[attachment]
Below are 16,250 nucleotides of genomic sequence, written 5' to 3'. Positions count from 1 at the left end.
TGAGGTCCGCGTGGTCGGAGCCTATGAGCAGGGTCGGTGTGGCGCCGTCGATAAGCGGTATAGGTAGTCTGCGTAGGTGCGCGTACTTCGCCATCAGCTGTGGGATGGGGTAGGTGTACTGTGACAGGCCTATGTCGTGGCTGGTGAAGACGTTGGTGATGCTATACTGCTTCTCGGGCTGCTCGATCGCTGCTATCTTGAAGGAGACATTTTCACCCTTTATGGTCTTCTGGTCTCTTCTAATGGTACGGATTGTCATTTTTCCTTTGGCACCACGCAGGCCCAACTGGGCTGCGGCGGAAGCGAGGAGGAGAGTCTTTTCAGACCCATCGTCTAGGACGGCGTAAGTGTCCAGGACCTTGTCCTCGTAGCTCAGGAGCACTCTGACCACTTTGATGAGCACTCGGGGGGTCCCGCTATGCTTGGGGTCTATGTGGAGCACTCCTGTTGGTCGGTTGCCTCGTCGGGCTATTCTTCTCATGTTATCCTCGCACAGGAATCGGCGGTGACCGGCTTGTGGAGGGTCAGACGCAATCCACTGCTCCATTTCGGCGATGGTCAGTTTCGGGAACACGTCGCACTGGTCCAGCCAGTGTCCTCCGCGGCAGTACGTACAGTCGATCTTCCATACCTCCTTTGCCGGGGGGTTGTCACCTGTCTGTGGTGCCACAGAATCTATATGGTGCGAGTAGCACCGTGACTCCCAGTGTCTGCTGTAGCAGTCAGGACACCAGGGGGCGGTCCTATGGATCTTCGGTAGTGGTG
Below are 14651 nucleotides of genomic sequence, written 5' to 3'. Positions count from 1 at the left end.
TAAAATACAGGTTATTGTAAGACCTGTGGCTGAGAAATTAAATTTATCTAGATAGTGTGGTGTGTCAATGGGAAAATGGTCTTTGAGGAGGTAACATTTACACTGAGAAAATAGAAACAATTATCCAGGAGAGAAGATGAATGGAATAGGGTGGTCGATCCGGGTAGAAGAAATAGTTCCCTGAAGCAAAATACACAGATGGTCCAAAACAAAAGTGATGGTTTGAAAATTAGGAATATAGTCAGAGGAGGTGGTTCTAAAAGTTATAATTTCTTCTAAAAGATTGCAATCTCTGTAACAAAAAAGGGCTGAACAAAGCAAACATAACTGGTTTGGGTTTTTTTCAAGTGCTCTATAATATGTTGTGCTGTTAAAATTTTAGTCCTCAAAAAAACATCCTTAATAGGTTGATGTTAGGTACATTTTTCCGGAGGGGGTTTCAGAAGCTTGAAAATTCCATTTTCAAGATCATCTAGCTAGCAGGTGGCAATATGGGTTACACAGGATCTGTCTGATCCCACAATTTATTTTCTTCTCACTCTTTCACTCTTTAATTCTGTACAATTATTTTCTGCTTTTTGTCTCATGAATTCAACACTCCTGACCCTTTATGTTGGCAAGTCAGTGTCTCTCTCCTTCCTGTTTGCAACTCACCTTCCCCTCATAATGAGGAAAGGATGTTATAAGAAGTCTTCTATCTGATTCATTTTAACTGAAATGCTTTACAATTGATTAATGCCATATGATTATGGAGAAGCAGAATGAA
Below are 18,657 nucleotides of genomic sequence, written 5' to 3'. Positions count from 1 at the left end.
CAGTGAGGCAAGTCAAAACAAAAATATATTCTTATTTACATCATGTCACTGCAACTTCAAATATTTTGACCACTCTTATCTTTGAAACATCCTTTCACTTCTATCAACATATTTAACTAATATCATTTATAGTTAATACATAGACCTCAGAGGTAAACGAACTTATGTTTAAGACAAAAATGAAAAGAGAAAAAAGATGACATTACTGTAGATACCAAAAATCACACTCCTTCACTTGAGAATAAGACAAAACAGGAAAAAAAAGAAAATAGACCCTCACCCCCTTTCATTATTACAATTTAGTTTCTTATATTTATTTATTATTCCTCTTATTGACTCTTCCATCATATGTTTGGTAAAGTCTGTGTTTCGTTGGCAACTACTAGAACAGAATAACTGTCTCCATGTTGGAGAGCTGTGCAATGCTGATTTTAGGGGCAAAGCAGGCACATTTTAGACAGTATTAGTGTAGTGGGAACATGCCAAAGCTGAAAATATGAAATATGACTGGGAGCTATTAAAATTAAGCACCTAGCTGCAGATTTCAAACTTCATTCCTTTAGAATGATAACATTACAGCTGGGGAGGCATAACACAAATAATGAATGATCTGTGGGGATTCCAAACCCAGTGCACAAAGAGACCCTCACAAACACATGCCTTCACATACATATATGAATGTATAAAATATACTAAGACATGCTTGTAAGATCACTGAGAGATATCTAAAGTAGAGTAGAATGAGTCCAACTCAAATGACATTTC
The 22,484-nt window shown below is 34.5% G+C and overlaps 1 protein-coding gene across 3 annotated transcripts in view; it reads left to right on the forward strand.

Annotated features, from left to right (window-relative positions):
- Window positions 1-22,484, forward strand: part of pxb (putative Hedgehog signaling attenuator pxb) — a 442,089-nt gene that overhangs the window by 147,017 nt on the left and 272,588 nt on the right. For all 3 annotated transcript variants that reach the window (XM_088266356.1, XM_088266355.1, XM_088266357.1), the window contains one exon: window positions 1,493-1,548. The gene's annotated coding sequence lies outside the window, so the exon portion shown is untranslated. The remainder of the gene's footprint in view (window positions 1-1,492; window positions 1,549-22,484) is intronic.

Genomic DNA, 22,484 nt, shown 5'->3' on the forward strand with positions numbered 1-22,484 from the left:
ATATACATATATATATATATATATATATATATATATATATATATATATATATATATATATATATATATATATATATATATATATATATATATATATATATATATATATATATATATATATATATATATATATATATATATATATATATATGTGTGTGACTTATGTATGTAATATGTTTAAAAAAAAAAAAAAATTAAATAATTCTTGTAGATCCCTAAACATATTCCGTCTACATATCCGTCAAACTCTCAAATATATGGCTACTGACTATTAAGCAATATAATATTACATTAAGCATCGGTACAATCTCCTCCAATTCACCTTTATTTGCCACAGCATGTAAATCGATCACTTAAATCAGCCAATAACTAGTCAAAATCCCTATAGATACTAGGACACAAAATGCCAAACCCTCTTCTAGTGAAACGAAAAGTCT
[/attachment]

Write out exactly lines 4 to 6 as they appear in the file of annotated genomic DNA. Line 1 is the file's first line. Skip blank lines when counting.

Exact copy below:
TAAAATACAGGTTATTGTAAGACCTGTGGCTGAGAAATTAAATTTATCTAGATAGTGTGGTGTGTCAATGGGAAAATGGTCTTTGAGGAGGTAACATTTACACTGAGAAAATAGAAACAATTATCCAGGAGAGAAGATGAATGGAATAGGGTGGTCGATCCGGGTAGAAGAAATAGTTCCCTGAAGCAAAATACACAGATGGTCCAAAACAAAAGTGATGGTTTGAAAATTAGGAATATAGTCAGAGGAGGTGGTTCTAAAAGTTATAATTTCTTCTAAAAGATTGCAATCTCTGTAACAAAAAAGGGCTGAACAAAGCAAACATAACTGGTTTGGGTTTTTTTCAAGTGCTCTATAATATGTTGTGCTGTTAAAATTTTAGTCCTCAAAAAAACATCCTTAATAGGTTGATGTTAGGTACATTTTTCCGGAGGGGGTTTCAGAAGCTTGAAAATTCCATTTTCAAGATCATCTAGCTAGCAGGTGGCAATATGGGTTACACAGGATCTGTCTGATCCCACAATTTATTTTCTTCTCACTCTTTCACTCTTTAATTCTGTACAATTATTTTCTGCTTTTTGTCTCATGAATTCAACACTCCTGACCCTTTATGTTGGCAAGTCAGTGTCTCTCTCCTTCCTGTTTGCAACTCACCTTCCCCTCATAATGAGGAAAGGATGTTATAAGAAGTCTTCTATCTGATTCATTTTAACTGAAATGCTTTACAATTGATTAATGCCATATGATTATGGAGAAGCAGAATGAA
Below are 18,657 nucleotides of genomic sequence, written 5' to 3'. Positions count from 1 at the left end.
CAGTGAGGCAAGTCAAAACAAAAATATATTCTTATTTACATCATGTCACTGCAACTTCAAATATTTTGACCACTCTTATCTTTGAAACATCCTTTCACTTCTATCAACATATTTAACTAATATCATTTATAGTTAATACATAGACCTCAGAGGTAAACGAACTTATGTTTAAGACAAAAATGAAAAGAGAAAAAAGATGACATTACTGTAGATACCAAAAATCACACTCCTTCACTTGAGAATAAGACAAAACAGGAAAAAAAAGAAAATAGACCCTCACCCCCTTTCATTATTACAATTTAGTTTCTTATATTTATTTATTATTCCTCTTATTGACTCTTCCATCATATGTTTGGTAAAGTCTGTGTTTCGTTGGCAACTACTAGAACAGAATAACTGTCTCCATGTTGGAGAGCTGTGCAATGCTGATTTTAGGGGCAAAGCAGGCACATTTTAGACAGTATTAGTGTAGTGGGAACATGCCAAAGCTGAAAATATGAAATATGACTGGGAGCTATTAAAATTAAGCACCTAGCTGCAGATTTCAAACTTCATTCCTTTAGAATGATAACATTACAGCTGGGGAGGCATAACACAAATAATGAATGATCTGTGGGGATTCCAAACCCAGTGCACAAAGAGACCCTCACAAACACATGCCTTCACATACATATATGAATGTATAAAATATACTAAGACATGCTTGTAAGATCACTGAGAGATATCTAAAGTAGAGTAGAATGAGTCCAACTCAAATGACATTTC